People who read news on the internet are swayed by the comments other readers post.
The comment from the parenting sphere?
Stop cackling at your smartphone.
One word: vaccines. Okay, two: autism. In other words, we parents are well aware of the potential for aggressive/aggressively inaccurate comments to sway public opinion.
Not breaking news here. Not to those of us at once agitated and yet still drawn to the spectacle/car accident/slaughter in the Roman Coliseum/Housewives live finale on Bravo a.k.a the on-line comment section (hand raised way high here). It's easier to see how some of the more reasonable yet wrong arguments in the comments would shade a reader's perception of the issue. Some of them sound so good, citing statistics, findings and methodologies. It's not quite as easy to see how the vitriolic remarks would alter someone's impression.
This news does not surprise psychologists who've long toiled to name the many biases that color judgments about everything from political candidates, strangers on the subways, screams for help, the chance of getting a sexually-transmitted disease and now, nanotechnology. I cannot imagine parenting issues, especially the ones that elicit strong emotion are any less subject to subjective interpretation (i.e. comments).
People historically have not been perceived as savvy decision makers. Daniel Kahneman, Mr. Thinking, Fast and Slow is not surprised one bit by the new study soon to be published showing comments following an article on nanotechnology distorted the perception of the risks of this new technology.
Thank goodness the authors found a relatively "neutral" topic. Not say organic diets or ADHD meds. Can you imagine those messy results?
The lead authors, Dominque Brossard and Dietram Scheufele of the University of Wisconsin, discuss this foreboding study, the consequences of dwindling science news in the traditional/print media, the pitfalls of reading scientific news on-line in the newest issue of Science. Catch the article if you can - Science, New Media and The Public.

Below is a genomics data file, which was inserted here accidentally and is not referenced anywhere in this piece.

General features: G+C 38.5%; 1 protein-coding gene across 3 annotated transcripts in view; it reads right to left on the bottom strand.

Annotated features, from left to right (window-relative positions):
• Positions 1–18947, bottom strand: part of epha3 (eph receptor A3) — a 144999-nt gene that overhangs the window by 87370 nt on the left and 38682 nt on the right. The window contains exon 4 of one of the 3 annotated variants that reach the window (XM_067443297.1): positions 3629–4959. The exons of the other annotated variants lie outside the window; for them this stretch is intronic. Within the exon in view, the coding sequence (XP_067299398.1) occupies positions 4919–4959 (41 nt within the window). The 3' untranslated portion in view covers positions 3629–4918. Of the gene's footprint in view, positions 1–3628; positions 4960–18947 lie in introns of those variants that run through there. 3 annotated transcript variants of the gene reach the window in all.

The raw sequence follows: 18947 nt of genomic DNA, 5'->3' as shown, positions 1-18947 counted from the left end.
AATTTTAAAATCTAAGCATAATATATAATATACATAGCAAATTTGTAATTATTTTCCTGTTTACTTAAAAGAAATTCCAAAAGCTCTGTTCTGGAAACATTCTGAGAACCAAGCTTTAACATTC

Sounds like this study spells more work for us here at Momma Data:
In their newest study, they show that independent of the content of an article about a new technological development, the tone of comments posted by other readers can make a significant difference in the way new readers feel about the article's subject. The less civil the accompanying comments, the more risk readers attributed to the research described in the news story. UW-Madison NewsThe effect of regular reading of the comment section? Not clear according to Brossard and Dietram but they know communication between scientists, journalists and the public need to improve. Talk away, people. Not to throw shade at your sunny day, but as Brossard and Dietram point out in the Science articles it's also quite unclear how search engines distort the quality of the "science" articles users read, how Tweeting, Liking, Emailing and Google Plussing plus all the other social media behavior of which I am ignorant impacts not only the quality of the articles you see but your perceptions of the ones you actually get around to reading. Come on, admit it, has the number of Likes changed your opinion about any news lately?
Now we at Momma Data need not only consume ourselves with the task of picking over the context of news articles but the comments, the peanut gallery. Now in addition to less than stellar news coverage we are going to need to start fact checking the comments. There's a good argument for meeting inaccuracies there straight on.
I know it could be a full-time job but forward me the ones in need of discussion - the most truly remarkable posted comments. The ones that make you rage at your keyboard or smartphone. The bar is high here, people. What's the most outrageous comment you've read lately? What's the most outrageous comment section you frequent in the more mainstream or better-known media? Maybe that's a new blog - highlighting the most egregious comments. Anyone?